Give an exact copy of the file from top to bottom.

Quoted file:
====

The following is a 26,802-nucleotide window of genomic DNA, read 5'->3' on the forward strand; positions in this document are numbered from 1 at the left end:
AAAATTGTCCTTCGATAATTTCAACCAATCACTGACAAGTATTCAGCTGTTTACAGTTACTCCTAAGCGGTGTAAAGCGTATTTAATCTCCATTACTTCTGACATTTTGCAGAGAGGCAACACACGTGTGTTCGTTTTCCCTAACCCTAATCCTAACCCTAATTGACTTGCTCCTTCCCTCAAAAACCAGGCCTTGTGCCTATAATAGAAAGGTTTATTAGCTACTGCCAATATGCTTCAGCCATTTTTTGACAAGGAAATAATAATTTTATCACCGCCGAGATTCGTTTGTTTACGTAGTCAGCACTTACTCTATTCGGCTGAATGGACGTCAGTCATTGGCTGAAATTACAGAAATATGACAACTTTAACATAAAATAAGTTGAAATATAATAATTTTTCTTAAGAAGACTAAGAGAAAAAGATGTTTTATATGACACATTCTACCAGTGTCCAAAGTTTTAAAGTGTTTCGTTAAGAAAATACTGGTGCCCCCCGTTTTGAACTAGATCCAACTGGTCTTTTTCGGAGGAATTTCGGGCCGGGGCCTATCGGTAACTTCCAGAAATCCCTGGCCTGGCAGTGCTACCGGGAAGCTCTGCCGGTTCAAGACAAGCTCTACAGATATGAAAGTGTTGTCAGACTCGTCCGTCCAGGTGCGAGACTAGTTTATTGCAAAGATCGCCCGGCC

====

The following is a 26,802-nucleotide window of genomic DNA, read 5'->3' on the forward strand; positions in this document are numbered from 1 at the left end:
AAAATTGTCCTTCGATAATTTCAACCAATCACTGACAAGTATTCAGCTGTTTACAGTTACTCCTAAGCGGTGTAAAGCGTATTTAATCTCCATTACTTCTGACATTTTGCAGAGAGGCAACACACGTGTGTTCGTTTTCCCTAACCCTAATCCTAACCCTAATTGACTTGCTCCTTCCCTCAAAAACCAGGCCTTGTGCCTATAATAGAAAGGTTTATTAGCTACTGCCAATATGCTTCAGCCATTTTTTGACAAGGAAATAATAATTTTATCACCGCCGAGATTCGTTTGTTTACGTAGTCAGCACTTACTCTATTCGGCTGAATGGACGTCAGTCATTGGCTGAAATTACAGAAATATGACAACTTTAACATAAAATAAGTTGAAATATAATAATTTTTCTTAAGAAGACTAAGAGAAAAAGATGTTTTATATGACACATTCTACCAGTGTCCAAAGTTTTAAAGTGTTTCGTTAAGAAAATACTGGTGCCCCCCGTTTTGAACTAGATCCAACTGGTCTTTTTCGGAGGAATTTCGGGCCGGGGCCTATCGGTAACTTCCAGAAATCCCTGGCCTGGCAGTGCTACCGGGAAGCTCTGCCGGTTCAAGACAAGCTCTACAGATATGAAAGTGTTGTCAGACTCGTCCGTCCAGGTGCGAGACTAGTTTATTGCAAAGATCGCCCGGCC